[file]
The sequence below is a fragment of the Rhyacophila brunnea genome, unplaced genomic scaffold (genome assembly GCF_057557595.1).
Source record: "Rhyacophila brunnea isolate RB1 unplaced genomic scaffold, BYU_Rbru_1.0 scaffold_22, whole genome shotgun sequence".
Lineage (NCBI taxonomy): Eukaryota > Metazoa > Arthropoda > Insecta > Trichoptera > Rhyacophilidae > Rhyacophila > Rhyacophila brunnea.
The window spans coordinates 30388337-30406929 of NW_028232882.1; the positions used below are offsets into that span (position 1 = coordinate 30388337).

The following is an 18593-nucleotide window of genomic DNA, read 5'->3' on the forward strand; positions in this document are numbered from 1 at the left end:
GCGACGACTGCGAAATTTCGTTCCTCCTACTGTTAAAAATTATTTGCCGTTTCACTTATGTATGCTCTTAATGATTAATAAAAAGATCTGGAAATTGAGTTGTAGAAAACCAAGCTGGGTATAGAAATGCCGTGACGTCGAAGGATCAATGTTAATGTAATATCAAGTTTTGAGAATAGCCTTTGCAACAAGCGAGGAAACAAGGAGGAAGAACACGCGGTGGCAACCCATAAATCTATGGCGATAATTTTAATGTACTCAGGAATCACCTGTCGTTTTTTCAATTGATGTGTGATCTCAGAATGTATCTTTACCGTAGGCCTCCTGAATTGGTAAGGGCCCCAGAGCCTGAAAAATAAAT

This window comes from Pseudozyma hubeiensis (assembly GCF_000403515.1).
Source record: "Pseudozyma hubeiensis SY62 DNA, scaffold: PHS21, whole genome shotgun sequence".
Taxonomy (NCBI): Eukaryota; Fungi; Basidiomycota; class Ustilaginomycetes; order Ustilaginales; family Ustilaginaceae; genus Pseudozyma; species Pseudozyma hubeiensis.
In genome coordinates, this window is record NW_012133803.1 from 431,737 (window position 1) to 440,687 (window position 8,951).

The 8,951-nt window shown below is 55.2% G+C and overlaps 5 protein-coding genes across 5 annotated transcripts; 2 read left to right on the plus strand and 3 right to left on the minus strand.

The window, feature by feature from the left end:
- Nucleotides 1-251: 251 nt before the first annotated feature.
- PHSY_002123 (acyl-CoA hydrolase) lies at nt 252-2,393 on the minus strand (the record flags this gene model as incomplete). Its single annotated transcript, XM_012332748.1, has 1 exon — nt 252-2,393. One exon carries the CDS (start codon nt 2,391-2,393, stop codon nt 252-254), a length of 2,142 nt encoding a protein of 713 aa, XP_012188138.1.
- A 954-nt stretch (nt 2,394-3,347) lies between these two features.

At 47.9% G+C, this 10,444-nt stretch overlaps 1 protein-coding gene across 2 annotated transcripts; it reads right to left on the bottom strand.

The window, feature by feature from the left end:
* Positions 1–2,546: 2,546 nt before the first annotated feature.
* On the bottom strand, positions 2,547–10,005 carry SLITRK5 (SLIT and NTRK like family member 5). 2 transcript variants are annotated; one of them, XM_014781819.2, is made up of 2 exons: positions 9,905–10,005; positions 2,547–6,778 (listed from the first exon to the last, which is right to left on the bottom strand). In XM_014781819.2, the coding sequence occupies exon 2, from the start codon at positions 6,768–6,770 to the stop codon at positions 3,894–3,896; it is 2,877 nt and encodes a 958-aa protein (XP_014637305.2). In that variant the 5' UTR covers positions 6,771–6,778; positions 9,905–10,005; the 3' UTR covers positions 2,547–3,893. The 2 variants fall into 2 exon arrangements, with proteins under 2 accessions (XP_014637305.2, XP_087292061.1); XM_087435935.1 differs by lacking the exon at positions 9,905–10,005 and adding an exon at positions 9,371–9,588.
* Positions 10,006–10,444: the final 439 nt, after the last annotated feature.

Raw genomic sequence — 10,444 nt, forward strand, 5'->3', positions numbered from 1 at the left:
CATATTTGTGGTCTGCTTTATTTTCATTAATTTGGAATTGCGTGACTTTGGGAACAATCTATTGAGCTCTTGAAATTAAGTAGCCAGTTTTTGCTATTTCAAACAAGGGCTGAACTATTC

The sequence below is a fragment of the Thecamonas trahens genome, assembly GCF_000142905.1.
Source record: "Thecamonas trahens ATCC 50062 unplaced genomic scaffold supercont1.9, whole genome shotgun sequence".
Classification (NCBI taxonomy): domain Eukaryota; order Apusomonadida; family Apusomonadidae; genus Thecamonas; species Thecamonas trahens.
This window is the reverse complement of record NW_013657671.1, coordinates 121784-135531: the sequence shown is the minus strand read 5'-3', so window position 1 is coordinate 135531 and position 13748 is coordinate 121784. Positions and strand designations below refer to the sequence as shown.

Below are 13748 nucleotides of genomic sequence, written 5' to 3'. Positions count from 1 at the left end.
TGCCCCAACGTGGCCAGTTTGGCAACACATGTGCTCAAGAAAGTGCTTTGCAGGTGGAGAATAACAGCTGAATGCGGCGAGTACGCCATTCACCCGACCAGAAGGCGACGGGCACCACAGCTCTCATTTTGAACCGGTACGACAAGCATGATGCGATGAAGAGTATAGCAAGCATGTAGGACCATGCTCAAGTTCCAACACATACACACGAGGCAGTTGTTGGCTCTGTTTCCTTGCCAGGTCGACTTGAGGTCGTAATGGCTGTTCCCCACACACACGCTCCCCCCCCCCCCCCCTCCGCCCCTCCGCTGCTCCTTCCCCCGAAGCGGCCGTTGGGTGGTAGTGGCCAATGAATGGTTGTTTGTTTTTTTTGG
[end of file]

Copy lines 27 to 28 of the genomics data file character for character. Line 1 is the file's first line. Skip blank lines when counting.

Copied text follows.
Below are 13748 nucleotides of genomic sequence, written 5' to 3'. Positions count from 1 at the left end.
TGCCCCAACGTGGCCAGTTTGGCAACACATGTGCTCAAGAAAGTGCTTTGCAGGTGGAGAATAACAGCTGAATGCGGCGAGTACGCCATTCACCCGACCAGAAGGCGACGGGCACCACAGCTCTCATTTTGAACCGGTACGACAAGCATGATGCGATGAAGAGTATAGCAAGCATGTAGGACCATGCTCAAGTTCCAACACATACACACGAGGCAGTTGTTGGCTCTGTTTCCTTGCCAGGTCGACTTGAGGTCGTAATGGCTGTTCCCCACACACACGCTCCCCCCCCCCCCCCCTCCGCCCCTCCGCTGCTCCTTCCCCCGAAGCGGCCGTTGGGTGGTAGTGGCCAATGAATGGTTGTTTGTTTTTTTTGG